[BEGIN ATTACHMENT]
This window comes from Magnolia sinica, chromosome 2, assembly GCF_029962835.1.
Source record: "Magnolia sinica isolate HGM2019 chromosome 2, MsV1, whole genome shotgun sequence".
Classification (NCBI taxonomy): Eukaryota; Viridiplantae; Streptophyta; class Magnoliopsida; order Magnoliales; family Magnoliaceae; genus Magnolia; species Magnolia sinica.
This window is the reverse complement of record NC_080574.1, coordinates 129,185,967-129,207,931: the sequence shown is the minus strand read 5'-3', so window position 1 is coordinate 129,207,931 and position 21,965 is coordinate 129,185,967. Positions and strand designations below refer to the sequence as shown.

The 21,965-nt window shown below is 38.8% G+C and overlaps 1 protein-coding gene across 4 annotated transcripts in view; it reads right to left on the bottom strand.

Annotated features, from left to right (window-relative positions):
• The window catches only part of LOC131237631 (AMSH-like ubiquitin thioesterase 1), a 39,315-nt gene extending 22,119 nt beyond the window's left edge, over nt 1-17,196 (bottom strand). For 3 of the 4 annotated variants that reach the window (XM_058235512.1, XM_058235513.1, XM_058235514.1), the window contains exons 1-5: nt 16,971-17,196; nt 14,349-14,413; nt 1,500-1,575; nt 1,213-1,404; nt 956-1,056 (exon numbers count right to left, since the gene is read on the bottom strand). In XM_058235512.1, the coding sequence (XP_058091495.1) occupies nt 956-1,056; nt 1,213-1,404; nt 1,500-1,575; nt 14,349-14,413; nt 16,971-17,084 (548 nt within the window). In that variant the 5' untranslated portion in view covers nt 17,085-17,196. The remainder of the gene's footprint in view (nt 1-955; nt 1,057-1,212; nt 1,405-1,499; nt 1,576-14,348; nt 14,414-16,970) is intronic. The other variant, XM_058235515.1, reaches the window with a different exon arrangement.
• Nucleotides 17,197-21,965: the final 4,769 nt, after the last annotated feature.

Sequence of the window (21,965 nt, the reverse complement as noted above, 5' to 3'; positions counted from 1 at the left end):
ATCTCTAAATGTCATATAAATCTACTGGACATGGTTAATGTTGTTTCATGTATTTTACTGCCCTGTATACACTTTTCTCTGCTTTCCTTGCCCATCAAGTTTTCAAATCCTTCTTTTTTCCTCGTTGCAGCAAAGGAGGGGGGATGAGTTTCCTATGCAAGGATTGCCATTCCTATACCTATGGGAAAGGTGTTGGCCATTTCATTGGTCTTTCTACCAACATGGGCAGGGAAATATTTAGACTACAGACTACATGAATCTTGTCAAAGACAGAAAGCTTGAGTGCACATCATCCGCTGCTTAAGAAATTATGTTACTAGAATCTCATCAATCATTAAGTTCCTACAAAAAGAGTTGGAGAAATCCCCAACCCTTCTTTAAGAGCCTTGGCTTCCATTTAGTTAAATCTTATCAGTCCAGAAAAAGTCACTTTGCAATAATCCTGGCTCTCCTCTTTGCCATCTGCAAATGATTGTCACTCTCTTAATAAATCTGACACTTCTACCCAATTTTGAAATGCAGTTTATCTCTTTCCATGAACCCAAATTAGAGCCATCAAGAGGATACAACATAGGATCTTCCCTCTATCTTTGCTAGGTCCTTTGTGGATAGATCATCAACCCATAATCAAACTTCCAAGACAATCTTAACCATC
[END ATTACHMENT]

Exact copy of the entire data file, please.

This window comes from Magnolia sinica, chromosome 2, assembly GCF_029962835.1.
Source record: "Magnolia sinica isolate HGM2019 chromosome 2, MsV1, whole genome shotgun sequence".
Classification (NCBI taxonomy): Eukaryota; Viridiplantae; Streptophyta; class Magnoliopsida; order Magnoliales; family Magnoliaceae; genus Magnolia; species Magnolia sinica.
This window is the reverse complement of record NC_080574.1, coordinates 129,185,967-129,207,931: the sequence shown is the minus strand read 5'-3', so window position 1 is coordinate 129,207,931 and position 21,965 is coordinate 129,185,967. Positions and strand designations below refer to the sequence as shown.

The 21,965-nt window shown below is 38.8% G+C and overlaps 1 protein-coding gene across 4 annotated transcripts in view; it reads right to left on the bottom strand.

Annotated features, from left to right (window-relative positions):
• The window catches only part of LOC131237631 (AMSH-like ubiquitin thioesterase 1), a 39,315-nt gene extending 22,119 nt beyond the window's left edge, over nt 1-17,196 (bottom strand). For 3 of the 4 annotated variants that reach the window (XM_058235512.1, XM_058235513.1, XM_058235514.1), the window contains exons 1-5: nt 16,971-17,196; nt 14,349-14,413; nt 1,500-1,575; nt 1,213-1,404; nt 956-1,056 (exon numbers count right to left, since the gene is read on the bottom strand). In XM_058235512.1, the coding sequence (XP_058091495.1) occupies nt 956-1,056; nt 1,213-1,404; nt 1,500-1,575; nt 14,349-14,413; nt 16,971-17,084 (548 nt within the window). In that variant the 5' untranslated portion in view covers nt 17,085-17,196. The remainder of the gene's footprint in view (nt 1-955; nt 1,057-1,212; nt 1,405-1,499; nt 1,576-14,348; nt 14,414-16,970) is intronic. The other variant, XM_058235515.1, reaches the window with a different exon arrangement.
• Nucleotides 17,197-21,965: the final 4,769 nt, after the last annotated feature.

Sequence of the window (21,965 nt, the reverse complement as noted above, 5' to 3'; positions counted from 1 at the left end):
ATCTCTAAATGTCATATAAATCTACTGGACATGGTTAATGTTGTTTCATGTATTTTACTGCCCTGTATACACTTTTCTCTGCTTTCCTTGCCCATCAAGTTTTCAAATCCTTCTTTTTTCCTCGTTGCAGCAAAGGAGGGGGGATGAGTTTCCTATGCAAGGATTGCCATTCCTATACCTATGGGAAAGGTGTTGGCCATTTCATTGGTCTTTCTACCAACATGGGCAGGGAAATATTTAGACTACAGACTACATGAATCTTGTCAAAGACAGAAAGCTTGAGTGCACATCATCCGCTGCTTAAGAAATTATGTTACTAGAATCTCATCAATCATTAAGTTCCTACAAAAAGAGTTGGAGAAATCCCCAACCCTTCTTTAAGAGCCTTGGCTTCCATTTAGTTAAATCTTATCAGTCCAGAAAAAGTCACTTTGCAATAATCCTGGCTCTCCTCTTTGCCATCTGCAAATGATTGTCACTCTCTTAATAAATCTGACACTTCTACCCAATTTTGAAATGCAGTTTATCTCTTTCCATGAACCCAAATTAGAGCCATCAAGAGGATACAACATAGGATCTTCCCTCTATCTTTGCTAGGTCCTTTGTGGATAGATCATCAACCCATAATCAAACTTCCAAGACAATCTTAACCATC